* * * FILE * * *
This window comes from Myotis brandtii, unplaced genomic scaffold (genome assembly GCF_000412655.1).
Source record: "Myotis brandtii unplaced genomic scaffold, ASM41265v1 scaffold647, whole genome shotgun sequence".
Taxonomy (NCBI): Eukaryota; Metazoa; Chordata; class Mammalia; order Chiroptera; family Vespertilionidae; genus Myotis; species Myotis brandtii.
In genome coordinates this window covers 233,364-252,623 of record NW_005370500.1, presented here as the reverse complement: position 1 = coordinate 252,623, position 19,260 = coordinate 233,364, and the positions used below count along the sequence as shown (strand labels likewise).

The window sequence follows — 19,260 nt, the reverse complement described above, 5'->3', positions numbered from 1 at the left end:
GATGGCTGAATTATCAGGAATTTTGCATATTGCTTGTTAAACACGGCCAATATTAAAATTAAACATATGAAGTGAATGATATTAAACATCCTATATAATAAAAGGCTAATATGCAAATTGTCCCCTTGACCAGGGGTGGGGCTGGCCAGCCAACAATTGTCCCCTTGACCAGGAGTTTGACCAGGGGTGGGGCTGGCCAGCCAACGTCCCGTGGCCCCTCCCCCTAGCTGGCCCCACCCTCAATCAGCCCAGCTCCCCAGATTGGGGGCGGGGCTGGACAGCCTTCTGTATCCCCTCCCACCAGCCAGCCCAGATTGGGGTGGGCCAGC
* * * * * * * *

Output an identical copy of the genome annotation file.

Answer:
This window comes from Myotis brandtii, unplaced genomic scaffold (genome assembly GCF_000412655.1).
Source record: "Myotis brandtii unplaced genomic scaffold, ASM41265v1 scaffold647, whole genome shotgun sequence".
Taxonomy (NCBI): Eukaryota; Metazoa; Chordata; class Mammalia; order Chiroptera; family Vespertilionidae; genus Myotis; species Myotis brandtii.
In genome coordinates this window covers 233,364-252,623 of record NW_005370500.1, presented here as the reverse complement: position 1 = coordinate 252,623, position 19,260 = coordinate 233,364, and the positions used below count along the sequence as shown (strand labels likewise).

The window sequence follows — 19,260 nt, the reverse complement described above, 5'->3', positions numbered from 1 at the left end:
GATGGCTGAATTATCAGGAATTTTGCATATTGCTTGTTAAACACGGCCAATATTAAAATTAAACATATGAAGTGAATGATATTAAACATCCTATATAATAAAAGGCTAATATGCAAATTGTCCCCTTGACCAGGGGTGGGGCTGGCCAGCCAACAATTGTCCCCTTGACCAGGAGTTTGACCAGGGGTGGGGCTGGCCAGCCAACGTCCCGTGGCCCCTCCCCCTAGCTGGCCCCACCCTCAATCAGCCCAGCTCCCCAGATTGGGGGCGGGGCTGGACAGCCTTCTGTATCCCCTCCCACCAGCCAGCCCAGATTGGGGTGGGCCAGC